Volunteer in Dharamsala
Having followed their spiritual leader into exile, the Tibetan community in Dharamsala has brought to this former British Hill Station the architecture, food, and feel of old Lhasa. Around the main Buddhist temple bass tones of chanting fill the morning mist. Western visitors are warmly welcomed and Dharamsala has a thriving community of Western volunteers.
"We would like those who come here to use their time wisely, no matter if it's six hours or six months," says Dave Bloom, the Resource Coordinator for the Dharamsala Earthville Institute (DEVI), which provides information, advice, and contacts between the Tibetan and volunteer communities.
Dharamsala's greatest long-term need is for teachers. Refugees arrive at a rate of 3,000 a year, 80 percent of whom are children. The government in exile provides education through high school as well as up to three years of language training for adults. Experienced teachers are needed for math, history, English, environmental issues, and other basic K-12 classes.
According to Dave, "Schools for adults like the Young Ling Adult English Program will take English conversation volunteers for a day or provide you with your own class." Experience is preferred but not necessary. For a 1-month commitment, it is possible to negotiate a stipend to cover basic room and board.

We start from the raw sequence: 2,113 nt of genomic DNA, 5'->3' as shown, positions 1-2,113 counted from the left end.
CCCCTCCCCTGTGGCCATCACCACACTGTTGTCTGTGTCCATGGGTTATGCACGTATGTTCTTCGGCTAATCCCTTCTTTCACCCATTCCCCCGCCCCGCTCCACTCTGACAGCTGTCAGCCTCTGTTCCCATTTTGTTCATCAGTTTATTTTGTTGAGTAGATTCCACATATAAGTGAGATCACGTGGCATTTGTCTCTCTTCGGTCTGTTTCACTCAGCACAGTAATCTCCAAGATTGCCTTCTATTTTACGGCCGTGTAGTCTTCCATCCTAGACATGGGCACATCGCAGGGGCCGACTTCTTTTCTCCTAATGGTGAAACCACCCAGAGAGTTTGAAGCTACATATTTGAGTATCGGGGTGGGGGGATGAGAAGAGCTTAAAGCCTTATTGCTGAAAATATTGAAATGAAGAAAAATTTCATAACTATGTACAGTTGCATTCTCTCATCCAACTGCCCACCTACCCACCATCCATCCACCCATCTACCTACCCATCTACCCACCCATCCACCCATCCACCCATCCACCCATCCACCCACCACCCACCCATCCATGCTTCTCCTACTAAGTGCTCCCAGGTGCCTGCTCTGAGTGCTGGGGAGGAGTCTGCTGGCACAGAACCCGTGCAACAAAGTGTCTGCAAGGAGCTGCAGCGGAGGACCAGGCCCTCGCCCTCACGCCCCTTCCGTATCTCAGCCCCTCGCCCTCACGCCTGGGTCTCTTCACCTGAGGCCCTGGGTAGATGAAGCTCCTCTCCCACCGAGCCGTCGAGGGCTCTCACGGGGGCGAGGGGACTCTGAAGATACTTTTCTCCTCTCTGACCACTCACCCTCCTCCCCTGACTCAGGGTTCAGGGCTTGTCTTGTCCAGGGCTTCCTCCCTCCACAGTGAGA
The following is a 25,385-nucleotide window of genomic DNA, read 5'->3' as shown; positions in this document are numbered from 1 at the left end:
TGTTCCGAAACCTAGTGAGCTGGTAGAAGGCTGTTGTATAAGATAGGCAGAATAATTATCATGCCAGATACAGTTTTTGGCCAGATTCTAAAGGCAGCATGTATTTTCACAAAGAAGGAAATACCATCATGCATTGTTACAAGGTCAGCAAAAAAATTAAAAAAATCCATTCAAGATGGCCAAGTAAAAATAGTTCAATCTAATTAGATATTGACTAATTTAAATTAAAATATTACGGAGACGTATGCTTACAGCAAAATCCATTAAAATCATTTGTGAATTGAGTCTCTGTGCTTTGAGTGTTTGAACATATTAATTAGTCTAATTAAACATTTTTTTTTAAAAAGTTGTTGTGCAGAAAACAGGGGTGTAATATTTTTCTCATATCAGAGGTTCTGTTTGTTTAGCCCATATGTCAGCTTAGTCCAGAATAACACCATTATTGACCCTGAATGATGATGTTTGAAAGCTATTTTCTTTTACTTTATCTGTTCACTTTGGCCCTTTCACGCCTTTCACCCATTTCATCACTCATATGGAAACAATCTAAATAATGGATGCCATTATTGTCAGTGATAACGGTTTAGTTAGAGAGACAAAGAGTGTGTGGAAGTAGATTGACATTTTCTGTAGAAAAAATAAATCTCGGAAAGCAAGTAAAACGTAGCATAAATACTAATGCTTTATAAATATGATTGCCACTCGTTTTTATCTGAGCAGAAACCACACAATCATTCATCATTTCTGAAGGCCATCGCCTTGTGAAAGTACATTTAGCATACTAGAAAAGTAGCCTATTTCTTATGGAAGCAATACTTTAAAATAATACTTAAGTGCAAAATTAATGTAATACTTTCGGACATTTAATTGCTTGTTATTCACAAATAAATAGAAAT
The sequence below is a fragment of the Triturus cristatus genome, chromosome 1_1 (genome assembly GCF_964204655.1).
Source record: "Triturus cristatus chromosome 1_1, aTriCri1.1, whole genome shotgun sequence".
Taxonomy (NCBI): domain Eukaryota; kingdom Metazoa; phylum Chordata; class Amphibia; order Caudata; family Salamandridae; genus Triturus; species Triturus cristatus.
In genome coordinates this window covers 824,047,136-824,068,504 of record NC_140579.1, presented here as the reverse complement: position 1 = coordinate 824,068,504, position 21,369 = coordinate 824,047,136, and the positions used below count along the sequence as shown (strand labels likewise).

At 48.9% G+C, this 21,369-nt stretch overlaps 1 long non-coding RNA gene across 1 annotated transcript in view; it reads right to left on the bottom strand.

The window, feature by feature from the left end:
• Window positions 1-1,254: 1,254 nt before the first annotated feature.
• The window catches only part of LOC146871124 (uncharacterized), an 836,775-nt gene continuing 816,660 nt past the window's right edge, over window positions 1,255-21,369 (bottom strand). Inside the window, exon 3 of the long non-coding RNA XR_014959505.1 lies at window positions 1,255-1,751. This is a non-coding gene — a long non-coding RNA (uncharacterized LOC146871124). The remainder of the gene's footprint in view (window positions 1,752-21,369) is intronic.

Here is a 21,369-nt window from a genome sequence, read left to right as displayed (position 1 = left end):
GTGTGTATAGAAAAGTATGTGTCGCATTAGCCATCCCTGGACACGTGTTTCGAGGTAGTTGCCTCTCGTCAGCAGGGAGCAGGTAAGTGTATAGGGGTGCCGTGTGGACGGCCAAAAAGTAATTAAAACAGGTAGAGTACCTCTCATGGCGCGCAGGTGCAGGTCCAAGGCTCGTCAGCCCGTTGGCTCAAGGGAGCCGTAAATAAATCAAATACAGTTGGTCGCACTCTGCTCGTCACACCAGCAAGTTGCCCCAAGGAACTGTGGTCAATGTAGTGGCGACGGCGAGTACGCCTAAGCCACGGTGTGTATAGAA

In addition to teaching, you may also find work with one of the nongovernmental organizations (NGOs) working with Tibetans in and around Dharamsala. Solutions in Action, which has introduced village cleanups and education programs, is one example of a local NGO which can always use an extra hand.
The Tibetan Library, the Tibetan Welfare Office, and the Tibetan Youth Congress all take volunteers for three months or more. Volunteering can lead to a paid position, either within the office in which you're placed or through a contact elsewhere. All the organizations working to improve the Tibetan situation are constantly looking for researchers, data compilers, editors, designers, translators, and activists. Perhaps the most pressing need is for computer experts. Dave Bloom says that no matter what you can do, DEVI can find a place where you can help. Just don't expect the reward to be in cash.
Most visitors work about 20 to 30 hours a week, which leaves a lot of time for attending lectures on Tibet, studying Dharma, or taking courses in meditation, Yoga, and other spiritual practicesor just for hiking in the cool mountain air. Here in the Himalayas, working in the spiritual seat of Tibetan Buddhism, many have found there's a different definition to living the high life.
For more information, visit: Dharamsala Institute, dharmalaya.in/dharamshala/.